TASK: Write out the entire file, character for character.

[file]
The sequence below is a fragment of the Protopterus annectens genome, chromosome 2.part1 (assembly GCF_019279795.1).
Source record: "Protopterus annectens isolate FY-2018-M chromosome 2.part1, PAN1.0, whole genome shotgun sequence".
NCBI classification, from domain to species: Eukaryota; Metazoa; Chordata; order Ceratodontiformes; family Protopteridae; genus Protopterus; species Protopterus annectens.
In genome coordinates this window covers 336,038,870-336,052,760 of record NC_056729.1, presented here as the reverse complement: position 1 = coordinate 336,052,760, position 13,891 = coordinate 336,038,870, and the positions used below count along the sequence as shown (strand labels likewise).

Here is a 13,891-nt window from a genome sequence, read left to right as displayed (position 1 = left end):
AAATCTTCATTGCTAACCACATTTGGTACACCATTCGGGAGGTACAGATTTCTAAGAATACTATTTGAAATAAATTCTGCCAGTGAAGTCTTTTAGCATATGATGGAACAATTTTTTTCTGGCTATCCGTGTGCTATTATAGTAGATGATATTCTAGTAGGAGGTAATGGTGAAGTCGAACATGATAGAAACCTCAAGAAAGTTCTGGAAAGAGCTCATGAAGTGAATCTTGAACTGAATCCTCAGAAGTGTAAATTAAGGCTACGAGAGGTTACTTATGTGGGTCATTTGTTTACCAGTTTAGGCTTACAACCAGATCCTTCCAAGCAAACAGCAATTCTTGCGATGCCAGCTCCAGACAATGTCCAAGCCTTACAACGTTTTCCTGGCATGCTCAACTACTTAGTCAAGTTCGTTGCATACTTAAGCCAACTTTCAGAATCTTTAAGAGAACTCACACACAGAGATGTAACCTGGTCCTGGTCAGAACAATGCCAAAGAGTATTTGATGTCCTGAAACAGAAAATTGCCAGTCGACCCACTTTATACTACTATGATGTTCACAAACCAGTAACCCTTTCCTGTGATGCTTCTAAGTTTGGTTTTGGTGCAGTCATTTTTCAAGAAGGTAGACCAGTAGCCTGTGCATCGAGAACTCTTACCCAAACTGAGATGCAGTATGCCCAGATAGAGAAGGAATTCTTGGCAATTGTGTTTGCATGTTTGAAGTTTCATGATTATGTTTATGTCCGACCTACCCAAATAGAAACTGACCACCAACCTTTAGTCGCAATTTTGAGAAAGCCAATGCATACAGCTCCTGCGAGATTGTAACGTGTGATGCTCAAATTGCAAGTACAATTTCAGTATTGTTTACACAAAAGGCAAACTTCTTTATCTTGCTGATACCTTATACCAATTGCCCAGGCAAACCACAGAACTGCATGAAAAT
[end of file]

The sequence below is a fragment of the Protopterus annectens genome, chromosome 2.part1 (assembly GCF_019279795.1).
Source record: "Protopterus annectens isolate FY-2018-M chromosome 2.part1, PAN1.0, whole genome shotgun sequence".
NCBI classification, from domain to species: Eukaryota; Metazoa; Chordata; order Ceratodontiformes; family Protopteridae; genus Protopterus; species Protopterus annectens.
In genome coordinates this window covers 336,038,870-336,052,760 of record NC_056729.1, presented here as the reverse complement: position 1 = coordinate 336,052,760, position 13,891 = coordinate 336,038,870, and the positions used below count along the sequence as shown (strand labels likewise).

Here is a 13,891-nt window from a genome sequence, read left to right as displayed (position 1 = left end):
AAATCTTCATTGCTAACCACATTTGGTACACCATTCGGGAGGTACAGATTTCTAAGAATACTATTTGAAATAAATTCTGCCAGTGAAGTCTTTTAGCATATGATGGAACAATTTTTTTCTGGCTATCCGTGTGCTATTATAGTAGATGATATTCTAGTAGGAGGTAATGGTGAAGTCGAACATGATAGAAACCTCAAGAAAGTTCTGGAAAGAGCTCATGAAGTGAATCTTGAACTGAATCCTCAGAAGTGTAAATTAAGGCTACGAGAGGTTACTTATGTGGGTCATTTGTTTACCAGTTTAGGCTTACAACCAGATCCTTCCAAGCAAACAGCAATTCTTGCGATGCCAGCTCCAGACAATGTCCAAGCCTTACAACGTTTTCCTGGCATGCTCAACTACTTAGTCAAGTTCGTTGCATACTTAAGCCAACTTTCAGAATCTTTAAGAGAACTCACACACAGAGATGTAACCTGGTCCTGGTCAGAACAATGCCAAAGAGTATTTGATGTCCTGAAACAGAAAATTGCCAGTCGACCCACTTTATACTACTATGATGTTCACAAACCAGTAACCCTTTCCTGTGATGCTTCTAAGTTTGGTTTTGGTGCAGTCATTTTTCAAGAAGGTAGACCAGTAGCCTGTGCATCGAGAACTCTTACCCAAACTGAGATGCAGTATGCCCAGATAGAGAAGGAATTCTTGGCAATTGTGTTTGCATGTTTGAAGTTTCATGATTATGTTTATGTCCGACCTACCCAAATAGAAACTGACCACCAACCTTTAGTCGCAATTTTGAGAAAGCCAATGCATACAGCTCCTGCGAGATTGTAACGTGTGATGCTCAAATTGCAAGTACAATTTCAGTATTGTTTACACAAAAGGCAAACTTCTTTATCTTGCTGATACCTTATACCAATTGCCCAGGCAAACCACAGAACTGCATGAAAAT